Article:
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Smith's Fort Plantation

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c. 1605, c. 1750. VA 31, south side of the James River opposite Jamestown Island, 3 miles south of the ferry landing. Open to the public in season

Smith's Fort Plantation consists of an eighteenth-century brick house and the remnants of an earthwork constructed in the seventeenth century by John Smith as a refuge for the Jamestown settlers in case of an enemy attack. The fort, begun in 1606, was only half finished when the settlers abandoned the project because they found their supplies at the fort ravaged by rot and rats. Remnants of Smith's earthworks are in the woods behind the house. Archaeological investigations conducted in 1981 indicated that the fort was a simple earth construction, without palisades.

In 1614 Chief Powhatan gave the land to John Rolfe, husband of Pocahontas, but Rolfe probably never settled on the land. Eventually (c. 1680) the site of the fort was incorporated into the plantation of Thomas Warren. From this succession of owners the house on the property became known as the Rolfe-Warren House, but architectural evidence indicates its date as 1750–1775, with an addition built c. 1790 when it was the home of Jacob Faulcon. The house will be familiar to visitors, since its form has inspired numerous “colonial” reproductions. The five-bay brick house has a raised basement level with access through a bulkhead entrance. Three dormers were added later to light the attic space. There are two interior end chimneys with stepped brick copings. The Williamsburg Holding Company, John D. Rockefeller's forerunner to the Colonial Williamsburg Foundation, purchased the property in 1928 and in 1934 gave it to the APVA, which has restored the house. The Garden Club of Virginia replanted the gardens.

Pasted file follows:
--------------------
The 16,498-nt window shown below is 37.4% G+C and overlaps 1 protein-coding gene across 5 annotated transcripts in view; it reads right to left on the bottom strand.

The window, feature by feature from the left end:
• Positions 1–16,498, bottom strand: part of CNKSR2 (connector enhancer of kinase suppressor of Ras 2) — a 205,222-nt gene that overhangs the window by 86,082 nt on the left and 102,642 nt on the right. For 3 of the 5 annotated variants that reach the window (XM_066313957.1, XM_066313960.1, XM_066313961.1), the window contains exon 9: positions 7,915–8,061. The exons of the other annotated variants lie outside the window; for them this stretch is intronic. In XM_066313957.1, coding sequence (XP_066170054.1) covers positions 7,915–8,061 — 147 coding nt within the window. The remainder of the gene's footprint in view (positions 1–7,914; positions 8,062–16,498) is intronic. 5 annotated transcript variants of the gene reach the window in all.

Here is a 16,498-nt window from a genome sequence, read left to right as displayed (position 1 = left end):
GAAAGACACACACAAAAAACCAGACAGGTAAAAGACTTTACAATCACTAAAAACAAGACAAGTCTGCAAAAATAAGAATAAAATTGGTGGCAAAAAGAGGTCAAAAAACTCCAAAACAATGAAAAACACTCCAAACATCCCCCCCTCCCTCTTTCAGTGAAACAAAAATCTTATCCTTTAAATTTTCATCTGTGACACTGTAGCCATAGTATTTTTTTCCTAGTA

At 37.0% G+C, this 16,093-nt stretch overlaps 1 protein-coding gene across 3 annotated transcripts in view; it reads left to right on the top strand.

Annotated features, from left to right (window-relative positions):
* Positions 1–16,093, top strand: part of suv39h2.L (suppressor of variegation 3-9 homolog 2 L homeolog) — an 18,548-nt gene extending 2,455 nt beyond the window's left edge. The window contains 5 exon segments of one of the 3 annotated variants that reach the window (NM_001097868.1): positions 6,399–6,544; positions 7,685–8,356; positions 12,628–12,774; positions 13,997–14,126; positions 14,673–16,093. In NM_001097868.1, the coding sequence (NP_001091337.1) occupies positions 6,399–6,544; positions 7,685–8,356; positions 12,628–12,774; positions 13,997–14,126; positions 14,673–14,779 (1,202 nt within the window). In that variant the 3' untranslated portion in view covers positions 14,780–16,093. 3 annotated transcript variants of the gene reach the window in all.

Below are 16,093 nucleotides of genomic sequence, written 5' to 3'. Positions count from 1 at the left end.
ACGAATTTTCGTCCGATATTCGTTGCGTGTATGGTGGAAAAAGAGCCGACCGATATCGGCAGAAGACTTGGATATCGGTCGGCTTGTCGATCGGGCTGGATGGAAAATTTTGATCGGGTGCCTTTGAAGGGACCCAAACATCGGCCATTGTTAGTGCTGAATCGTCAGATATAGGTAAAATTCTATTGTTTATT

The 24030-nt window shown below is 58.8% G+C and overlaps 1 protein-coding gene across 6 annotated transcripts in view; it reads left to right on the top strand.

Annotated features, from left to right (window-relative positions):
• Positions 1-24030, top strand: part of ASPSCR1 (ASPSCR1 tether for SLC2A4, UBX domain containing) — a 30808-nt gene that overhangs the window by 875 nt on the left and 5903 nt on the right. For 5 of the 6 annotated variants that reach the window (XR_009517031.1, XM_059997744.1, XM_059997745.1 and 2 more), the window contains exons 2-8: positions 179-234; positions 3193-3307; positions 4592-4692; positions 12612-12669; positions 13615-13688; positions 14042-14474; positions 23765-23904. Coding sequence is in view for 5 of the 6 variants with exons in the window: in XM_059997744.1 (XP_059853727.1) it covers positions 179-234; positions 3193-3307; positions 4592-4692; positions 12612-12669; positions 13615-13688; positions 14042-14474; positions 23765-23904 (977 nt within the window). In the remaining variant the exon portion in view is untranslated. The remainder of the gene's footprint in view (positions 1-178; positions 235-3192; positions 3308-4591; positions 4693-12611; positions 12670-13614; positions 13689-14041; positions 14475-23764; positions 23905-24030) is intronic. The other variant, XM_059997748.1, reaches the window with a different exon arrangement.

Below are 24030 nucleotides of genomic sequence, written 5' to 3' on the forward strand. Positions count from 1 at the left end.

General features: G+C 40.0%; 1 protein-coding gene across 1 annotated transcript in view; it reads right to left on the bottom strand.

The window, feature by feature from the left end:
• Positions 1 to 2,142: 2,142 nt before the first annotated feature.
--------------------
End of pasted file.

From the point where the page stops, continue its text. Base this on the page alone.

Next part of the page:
Writing Credits

Richard Guy Wilson et al.


What's Nearby


Richard Guy Wilson et al., "Smith's Fort Plantation", [Surry, Virginia], SAH Archipedia, eds. Gabrielle Esperdy and Karen Kingsley, Charlottesville: UVaP, 2012—,

Print Source

Buildings of Virginia: Tidewater and Piedmont, Richard Guy Wilson and contributors. New York: Oxford University Press, 2002, 476-476.

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